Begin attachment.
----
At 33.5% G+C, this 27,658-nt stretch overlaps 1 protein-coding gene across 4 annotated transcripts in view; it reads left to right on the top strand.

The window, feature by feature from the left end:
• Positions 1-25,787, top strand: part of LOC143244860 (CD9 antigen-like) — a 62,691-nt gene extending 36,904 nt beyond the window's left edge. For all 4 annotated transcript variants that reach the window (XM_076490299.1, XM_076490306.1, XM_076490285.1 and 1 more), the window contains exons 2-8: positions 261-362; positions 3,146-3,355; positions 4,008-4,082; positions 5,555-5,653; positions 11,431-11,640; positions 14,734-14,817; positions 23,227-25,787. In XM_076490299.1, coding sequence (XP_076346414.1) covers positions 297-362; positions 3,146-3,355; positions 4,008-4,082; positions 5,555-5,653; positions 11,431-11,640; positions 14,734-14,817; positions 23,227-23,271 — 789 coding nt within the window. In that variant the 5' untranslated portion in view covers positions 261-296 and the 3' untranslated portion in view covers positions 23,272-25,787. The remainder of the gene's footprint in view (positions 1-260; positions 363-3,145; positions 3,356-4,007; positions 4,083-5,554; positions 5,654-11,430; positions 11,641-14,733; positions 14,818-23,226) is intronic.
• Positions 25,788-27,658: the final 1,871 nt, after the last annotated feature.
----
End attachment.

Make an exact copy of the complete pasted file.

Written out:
At 33.5% G+C, this 27,658-nt stretch overlaps 1 protein-coding gene across 4 annotated transcripts in view; it reads left to right on the top strand.

The window, feature by feature from the left end:
• Positions 1-25,787, top strand: part of LOC143244860 (CD9 antigen-like) — a 62,691-nt gene extending 36,904 nt beyond the window's left edge. For all 4 annotated transcript variants that reach the window (XM_076490299.1, XM_076490306.1, XM_076490285.1 and 1 more), the window contains exons 2-8: positions 261-362; positions 3,146-3,355; positions 4,008-4,082; positions 5,555-5,653; positions 11,431-11,640; positions 14,734-14,817; positions 23,227-25,787. In XM_076490299.1, coding sequence (XP_076346414.1) covers positions 297-362; positions 3,146-3,355; positions 4,008-4,082; positions 5,555-5,653; positions 11,431-11,640; positions 14,734-14,817; positions 23,227-23,271 — 789 coding nt within the window. In that variant the 5' untranslated portion in view covers positions 261-296 and the 3' untranslated portion in view covers positions 23,272-25,787. The remainder of the gene's footprint in view (positions 1-260; positions 363-3,145; positions 3,356-4,007; positions 4,083-5,554; positions 5,654-11,430; positions 11,641-14,733; positions 14,818-23,226) is intronic.
• Positions 25,788-27,658: the final 1,871 nt, after the last annotated feature.